Kodak is hotly pursuing the mass consumer market, having redeveloped its digital imaging software to address the "three roadblocks" separating the early adoption of digital cameras from mainstream market penetration.
Consumer frustration with the transferral process of camera-to-PC-to-printer, along with short battery lives, are hindering the uptake of digital imaging, according to Kodak. The third obstacle to mass adoption is allowing consumers to achieve high print quality from their home inkjets via the digital camera, the imaging specialist said.
Kodak has rewritten its software from the ground up to automate many of the transferral functions, or what it calls "share" functions, of its digital range. Using a share button on the camera, the user can "tag" a picture for print or e-mail; when the camera is placed in the new EasyShare docking station the software on the desktop carries out these orders with only one command being issued by the user.
The EasyShare Camera Dock II, which will be available in July/August, works with all the major printer brands, such as HP, Canon and Epson, and has the ability to take over the printer's perimeter settings to optimise print quality and colour of digital photos. Kodak has also released photography paper suitable for inkjet printers.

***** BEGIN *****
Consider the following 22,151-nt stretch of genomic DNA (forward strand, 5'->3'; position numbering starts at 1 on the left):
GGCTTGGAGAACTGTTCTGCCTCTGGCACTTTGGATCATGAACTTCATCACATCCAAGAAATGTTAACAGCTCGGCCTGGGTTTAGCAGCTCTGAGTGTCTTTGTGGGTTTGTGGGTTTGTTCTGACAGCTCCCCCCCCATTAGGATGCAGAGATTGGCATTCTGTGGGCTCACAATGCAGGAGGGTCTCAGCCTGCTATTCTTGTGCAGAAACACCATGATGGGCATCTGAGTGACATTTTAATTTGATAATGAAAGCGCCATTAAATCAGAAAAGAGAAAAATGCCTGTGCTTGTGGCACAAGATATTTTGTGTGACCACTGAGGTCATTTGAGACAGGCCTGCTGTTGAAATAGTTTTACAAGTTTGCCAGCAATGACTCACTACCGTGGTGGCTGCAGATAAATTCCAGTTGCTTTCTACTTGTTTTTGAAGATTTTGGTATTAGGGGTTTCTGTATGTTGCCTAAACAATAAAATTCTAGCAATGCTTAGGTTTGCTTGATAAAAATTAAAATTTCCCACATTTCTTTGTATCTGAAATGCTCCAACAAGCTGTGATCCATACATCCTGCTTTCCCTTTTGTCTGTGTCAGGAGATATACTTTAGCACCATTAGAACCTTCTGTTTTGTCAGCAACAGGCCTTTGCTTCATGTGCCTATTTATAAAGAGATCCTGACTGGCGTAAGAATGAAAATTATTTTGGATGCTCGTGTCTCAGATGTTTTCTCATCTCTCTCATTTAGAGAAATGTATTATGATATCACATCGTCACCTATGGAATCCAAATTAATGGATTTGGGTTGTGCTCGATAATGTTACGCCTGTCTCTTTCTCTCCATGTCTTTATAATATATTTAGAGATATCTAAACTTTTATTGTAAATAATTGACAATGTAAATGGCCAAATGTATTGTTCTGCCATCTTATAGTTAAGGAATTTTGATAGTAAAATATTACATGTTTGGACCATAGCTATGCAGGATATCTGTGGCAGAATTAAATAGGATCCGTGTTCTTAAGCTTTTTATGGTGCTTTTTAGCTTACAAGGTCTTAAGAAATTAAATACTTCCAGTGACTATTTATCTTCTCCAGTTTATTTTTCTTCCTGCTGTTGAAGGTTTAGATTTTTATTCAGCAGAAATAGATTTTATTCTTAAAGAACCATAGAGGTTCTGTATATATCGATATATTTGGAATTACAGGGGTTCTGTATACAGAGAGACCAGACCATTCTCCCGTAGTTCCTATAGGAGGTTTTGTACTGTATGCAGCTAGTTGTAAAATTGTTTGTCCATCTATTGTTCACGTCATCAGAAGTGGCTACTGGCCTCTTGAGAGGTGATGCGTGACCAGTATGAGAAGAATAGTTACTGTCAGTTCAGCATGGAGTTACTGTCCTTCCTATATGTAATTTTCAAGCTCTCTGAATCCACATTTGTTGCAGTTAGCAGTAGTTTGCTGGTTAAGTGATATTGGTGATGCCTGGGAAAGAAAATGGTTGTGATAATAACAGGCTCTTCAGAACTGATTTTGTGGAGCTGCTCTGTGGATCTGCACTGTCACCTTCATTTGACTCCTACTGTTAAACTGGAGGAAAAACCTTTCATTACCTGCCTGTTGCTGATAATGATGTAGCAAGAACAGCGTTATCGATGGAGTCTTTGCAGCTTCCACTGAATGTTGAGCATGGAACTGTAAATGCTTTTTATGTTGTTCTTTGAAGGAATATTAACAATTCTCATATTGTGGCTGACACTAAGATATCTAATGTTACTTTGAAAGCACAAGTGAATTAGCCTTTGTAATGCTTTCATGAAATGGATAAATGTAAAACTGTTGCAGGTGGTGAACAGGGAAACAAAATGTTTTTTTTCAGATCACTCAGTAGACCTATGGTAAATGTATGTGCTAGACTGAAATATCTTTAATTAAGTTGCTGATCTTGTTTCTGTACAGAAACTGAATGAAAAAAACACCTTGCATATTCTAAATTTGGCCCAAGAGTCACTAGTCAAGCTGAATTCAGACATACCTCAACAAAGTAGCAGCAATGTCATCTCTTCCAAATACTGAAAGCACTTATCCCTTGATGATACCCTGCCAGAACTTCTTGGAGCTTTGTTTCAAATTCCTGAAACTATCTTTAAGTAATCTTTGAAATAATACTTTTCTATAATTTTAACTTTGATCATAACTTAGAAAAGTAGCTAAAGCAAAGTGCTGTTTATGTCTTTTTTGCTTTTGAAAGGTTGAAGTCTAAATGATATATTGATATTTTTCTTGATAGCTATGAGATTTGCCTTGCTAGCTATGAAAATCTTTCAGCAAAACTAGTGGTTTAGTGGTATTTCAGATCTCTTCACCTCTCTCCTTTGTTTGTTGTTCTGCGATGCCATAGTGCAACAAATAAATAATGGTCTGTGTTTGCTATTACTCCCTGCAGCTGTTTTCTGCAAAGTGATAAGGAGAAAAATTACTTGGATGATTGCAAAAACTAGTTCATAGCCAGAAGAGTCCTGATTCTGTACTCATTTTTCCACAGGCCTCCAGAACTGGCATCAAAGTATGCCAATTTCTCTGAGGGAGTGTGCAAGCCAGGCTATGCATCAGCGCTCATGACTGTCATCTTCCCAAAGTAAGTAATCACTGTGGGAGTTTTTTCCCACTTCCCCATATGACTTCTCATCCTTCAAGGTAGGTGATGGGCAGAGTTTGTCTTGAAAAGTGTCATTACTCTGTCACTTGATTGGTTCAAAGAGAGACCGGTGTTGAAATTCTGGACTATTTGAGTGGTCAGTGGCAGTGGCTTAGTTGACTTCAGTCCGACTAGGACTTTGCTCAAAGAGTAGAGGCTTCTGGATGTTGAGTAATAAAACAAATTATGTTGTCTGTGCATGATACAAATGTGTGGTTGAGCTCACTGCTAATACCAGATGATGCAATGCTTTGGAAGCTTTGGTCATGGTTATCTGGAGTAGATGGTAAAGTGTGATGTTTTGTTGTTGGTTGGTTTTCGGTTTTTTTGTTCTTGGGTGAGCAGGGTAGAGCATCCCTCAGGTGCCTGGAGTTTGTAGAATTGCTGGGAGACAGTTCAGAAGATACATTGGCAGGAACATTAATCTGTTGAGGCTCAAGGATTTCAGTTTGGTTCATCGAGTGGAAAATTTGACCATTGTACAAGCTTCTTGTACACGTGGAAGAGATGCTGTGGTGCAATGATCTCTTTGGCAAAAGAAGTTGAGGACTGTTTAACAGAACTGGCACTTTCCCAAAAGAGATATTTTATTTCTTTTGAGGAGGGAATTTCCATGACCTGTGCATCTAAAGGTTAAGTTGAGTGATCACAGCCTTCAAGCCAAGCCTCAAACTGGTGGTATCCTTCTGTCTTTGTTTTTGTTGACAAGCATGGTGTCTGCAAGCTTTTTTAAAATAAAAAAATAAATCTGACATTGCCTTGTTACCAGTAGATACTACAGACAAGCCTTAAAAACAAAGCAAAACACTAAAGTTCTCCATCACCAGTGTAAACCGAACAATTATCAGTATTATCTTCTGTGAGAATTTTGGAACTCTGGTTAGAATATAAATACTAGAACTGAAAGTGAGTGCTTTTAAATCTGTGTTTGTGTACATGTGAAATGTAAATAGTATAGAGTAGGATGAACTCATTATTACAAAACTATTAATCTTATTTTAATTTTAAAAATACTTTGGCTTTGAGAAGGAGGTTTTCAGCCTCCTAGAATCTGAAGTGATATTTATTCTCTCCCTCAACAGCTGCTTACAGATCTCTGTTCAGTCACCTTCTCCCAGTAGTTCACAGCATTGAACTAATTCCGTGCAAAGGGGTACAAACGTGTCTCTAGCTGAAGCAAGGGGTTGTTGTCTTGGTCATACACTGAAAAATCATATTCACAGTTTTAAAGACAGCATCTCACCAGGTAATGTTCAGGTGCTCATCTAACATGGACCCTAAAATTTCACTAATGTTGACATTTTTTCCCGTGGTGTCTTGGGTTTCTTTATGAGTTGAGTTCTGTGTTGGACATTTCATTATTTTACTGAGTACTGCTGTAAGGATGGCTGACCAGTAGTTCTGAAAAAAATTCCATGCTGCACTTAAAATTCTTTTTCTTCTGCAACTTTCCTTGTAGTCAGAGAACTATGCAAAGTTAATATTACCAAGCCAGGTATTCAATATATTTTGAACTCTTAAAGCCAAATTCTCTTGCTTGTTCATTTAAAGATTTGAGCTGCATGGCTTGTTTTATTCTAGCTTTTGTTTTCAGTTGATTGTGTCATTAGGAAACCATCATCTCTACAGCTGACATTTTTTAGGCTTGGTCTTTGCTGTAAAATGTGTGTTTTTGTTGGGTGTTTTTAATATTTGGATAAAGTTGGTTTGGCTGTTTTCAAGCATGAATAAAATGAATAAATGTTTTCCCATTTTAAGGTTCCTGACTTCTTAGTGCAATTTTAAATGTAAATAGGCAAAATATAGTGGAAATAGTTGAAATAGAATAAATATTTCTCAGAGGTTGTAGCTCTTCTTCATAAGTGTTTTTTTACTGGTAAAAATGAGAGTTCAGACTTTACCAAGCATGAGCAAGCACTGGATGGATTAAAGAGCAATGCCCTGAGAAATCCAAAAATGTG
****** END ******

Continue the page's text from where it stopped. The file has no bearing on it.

The manufacturer has dropped CompactFlash cards in favour of SD/MMC (secure digital/multimedia card), tipping the latter as the more compatible medium with greater longevity. "The SD option allows a smaller build but it is also being used by other consumer electronics manufacturers, such as PDAs, which will make it more compatible," said Pierre Schaeffer, vice president of Kodak's digital and applied imaging division.
Kodak's attempt to push digital photography into the mainstream as swiftly as possible has seen it progressively expand its dealer channel over the last seven years. As well as forging a stronger presence in Harvey Norman's PC and home entertainment divisions and Coles Myer stores, the manufacturer has been encouraging its dedicated imaging houses to branch out into IT.